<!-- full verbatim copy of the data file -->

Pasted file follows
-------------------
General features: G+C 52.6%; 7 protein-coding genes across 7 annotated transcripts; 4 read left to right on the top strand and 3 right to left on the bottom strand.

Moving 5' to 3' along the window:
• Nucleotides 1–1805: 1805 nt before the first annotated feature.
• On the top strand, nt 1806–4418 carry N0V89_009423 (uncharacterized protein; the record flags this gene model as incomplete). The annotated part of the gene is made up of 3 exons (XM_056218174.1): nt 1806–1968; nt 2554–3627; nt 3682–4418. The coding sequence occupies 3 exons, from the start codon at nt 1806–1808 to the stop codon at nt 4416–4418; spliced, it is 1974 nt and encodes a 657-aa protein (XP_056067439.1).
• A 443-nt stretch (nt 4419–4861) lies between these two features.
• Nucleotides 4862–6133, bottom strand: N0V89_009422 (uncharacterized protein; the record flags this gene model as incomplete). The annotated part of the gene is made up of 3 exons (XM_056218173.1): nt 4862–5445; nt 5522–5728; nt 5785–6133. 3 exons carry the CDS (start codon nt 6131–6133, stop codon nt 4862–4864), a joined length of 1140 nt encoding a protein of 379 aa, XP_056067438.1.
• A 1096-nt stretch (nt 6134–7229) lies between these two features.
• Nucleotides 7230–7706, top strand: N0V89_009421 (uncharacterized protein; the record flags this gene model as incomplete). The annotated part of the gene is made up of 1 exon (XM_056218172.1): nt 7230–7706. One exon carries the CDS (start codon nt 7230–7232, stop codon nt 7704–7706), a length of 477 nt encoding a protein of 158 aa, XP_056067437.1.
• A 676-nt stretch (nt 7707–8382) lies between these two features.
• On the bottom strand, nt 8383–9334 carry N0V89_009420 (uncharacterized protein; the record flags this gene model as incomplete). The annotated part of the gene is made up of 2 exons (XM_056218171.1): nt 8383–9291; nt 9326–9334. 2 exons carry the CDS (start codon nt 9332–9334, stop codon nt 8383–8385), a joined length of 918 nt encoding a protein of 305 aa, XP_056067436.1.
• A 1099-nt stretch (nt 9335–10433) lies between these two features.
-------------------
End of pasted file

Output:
General features: G+C 52.6%; 7 protein-coding genes across 7 annotated transcripts; 4 read left to right on the top strand and 3 right to left on the bottom strand.

Moving 5' to 3' along the window:
• Nucleotides 1–1805: 1805 nt before the first annotated feature.
• On the top strand, nt 1806–4418 carry N0V89_009423 (uncharacterized protein; the record flags this gene model as incomplete). The annotated part of the gene is made up of 3 exons (XM_056218174.1): nt 1806–1968; nt 2554–3627; nt 3682–4418. The coding sequence occupies 3 exons, from the start codon at nt 1806–1808 to the stop codon at nt 4416–4418; spliced, it is 1974 nt and encodes a 657-aa protein (XP_056067439.1).
• A 443-nt stretch (nt 4419–4861) lies between these two features.
• Nucleotides 4862–6133, bottom strand: N0V89_009422 (uncharacterized protein; the record flags this gene model as incomplete). The annotated part of the gene is made up of 3 exons (XM_056218173.1): nt 4862–5445; nt 5522–5728; nt 5785–6133. 3 exons carry the CDS (start codon nt 6131–6133, stop codon nt 4862–4864), a joined length of 1140 nt encoding a protein of 379 aa, XP_056067438.1.
• A 1096-nt stretch (nt 6134–7229) lies between these two features.
• Nucleotides 7230–7706, top strand: N0V89_009421 (uncharacterized protein; the record flags this gene model as incomplete). The annotated part of the gene is made up of 1 exon (XM_056218172.1): nt 7230–7706. One exon carries the CDS (start codon nt 7230–7232, stop codon nt 7704–7706), a length of 477 nt encoding a protein of 158 aa, XP_056067437.1.
• A 676-nt stretch (nt 7707–8382) lies between these two features.
• On the bottom strand, nt 8383–9334 carry N0V89_009420 (uncharacterized protein; the record flags this gene model as incomplete). The annotated part of the gene is made up of 2 exons (XM_056218171.1): nt 8383–9291; nt 9326–9334. 2 exons carry the CDS (start codon nt 9332–9334, stop codon nt 8383–8385), a joined length of 918 nt encoding a protein of 305 aa, XP_056067436.1.
• A 1099-nt stretch (nt 9335–10433) lies between these two features.